On Sunday night, I hugged my family and boarded the train back to Louisville. Mary Kate and George planned to stay a few more days, and of course Duncan would be there until he and Phoebe got a place of their own, so I wasn’t too worried about Dad being on his own. Zachary had not made another appearance. I knew I should find that a relief — in the daylight hours, I felt far less like I was going mad — but I still found myself wishing that he would, maybe to explain to me what he’d meant by warning me of fire and some mysterious “him” needing me.
I was selfish enough to wish he meant Oliver. I didn’t wish his wife ill except when I did; and on the train ride home I imagined their house burning down, Oliver tragically widowed, and once I had comforted him through his grief he would finally be brave enough to bring me home and tell his children I would be their second father.
He wouldn’t, of course. Oliver Davenport’s first marriage had ended due to his infidelities with the current Mrs. Davenport, and that was as scandalous as he would admit to being. That he had other affairs was common knowledge in Louisville society; that some of them were with men was not.
I had met Oliver Davenport two years previously, at a parent-teacher function at Goodwin Academy. Alan and the next oldest boy, Jason, were the students at that time; his two older sons had already aged out of the school. Oliver had been everything I wanted in a lover then: handsome, charming, and not looking for anything permanent. At the time I thought he would be nothing more than an amusing pastime while I got on with my life, but as the months passed and we continued to see each other, I came to think of him more and more as someone meaningful. Maybe even someone I could love.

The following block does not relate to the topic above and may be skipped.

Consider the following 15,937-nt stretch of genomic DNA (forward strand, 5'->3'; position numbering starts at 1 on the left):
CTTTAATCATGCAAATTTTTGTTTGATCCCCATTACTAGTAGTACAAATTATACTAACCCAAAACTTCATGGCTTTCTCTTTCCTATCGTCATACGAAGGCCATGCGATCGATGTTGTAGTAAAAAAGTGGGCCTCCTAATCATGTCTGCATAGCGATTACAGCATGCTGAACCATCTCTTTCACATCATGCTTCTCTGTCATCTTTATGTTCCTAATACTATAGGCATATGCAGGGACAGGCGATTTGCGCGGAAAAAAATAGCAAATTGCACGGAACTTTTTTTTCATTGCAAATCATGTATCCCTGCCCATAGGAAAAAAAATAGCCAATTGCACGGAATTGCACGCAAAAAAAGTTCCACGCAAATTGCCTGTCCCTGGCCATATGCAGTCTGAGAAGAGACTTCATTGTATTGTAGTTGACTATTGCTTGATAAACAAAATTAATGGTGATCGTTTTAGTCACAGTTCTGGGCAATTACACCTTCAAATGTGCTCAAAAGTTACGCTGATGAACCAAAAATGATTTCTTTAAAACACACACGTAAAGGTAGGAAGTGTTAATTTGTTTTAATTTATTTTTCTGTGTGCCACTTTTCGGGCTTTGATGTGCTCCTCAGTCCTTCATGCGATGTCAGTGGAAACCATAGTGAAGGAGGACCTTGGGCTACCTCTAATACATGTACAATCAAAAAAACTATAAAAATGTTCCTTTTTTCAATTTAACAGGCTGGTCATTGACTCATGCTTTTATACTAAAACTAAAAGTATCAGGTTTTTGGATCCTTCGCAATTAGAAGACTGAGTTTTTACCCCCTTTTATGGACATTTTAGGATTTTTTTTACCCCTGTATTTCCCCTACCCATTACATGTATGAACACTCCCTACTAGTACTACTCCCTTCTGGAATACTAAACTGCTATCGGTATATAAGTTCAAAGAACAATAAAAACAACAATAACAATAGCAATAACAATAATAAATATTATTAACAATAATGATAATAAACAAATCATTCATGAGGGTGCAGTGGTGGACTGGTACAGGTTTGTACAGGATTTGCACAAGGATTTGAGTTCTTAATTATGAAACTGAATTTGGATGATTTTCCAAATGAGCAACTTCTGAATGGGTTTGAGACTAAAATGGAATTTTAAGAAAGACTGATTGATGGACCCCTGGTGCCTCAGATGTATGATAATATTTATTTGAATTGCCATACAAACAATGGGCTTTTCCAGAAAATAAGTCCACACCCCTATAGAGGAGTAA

No matter what Henry Forrester thought, I had not had a regular lover since coming home from the war. Before, I had never sought one out — I rarely even gave my name to the men I fucked — and during, of course, most of us were too preoccupied with staying alive to think about sex.
So many G.I.s started families as soon as they came home, perhaps to prove that they had survived horrific circumstances and could go back to their normal lives — as if life would ever be normal again. I didn’t join them, and while I knew my family accepted me as I was I also knew they wished I could find something stable to help me put the war behind me.
Instead, I avoided it assiduously, keeping my liaisons to one night or to men who would never be available to me otherwise. The war had changed me — as surely as Daniel’s death had changed me — and I didn’t want to make anyone any promises. And I certainly wanted none made to me.
I didn’t want that anymore.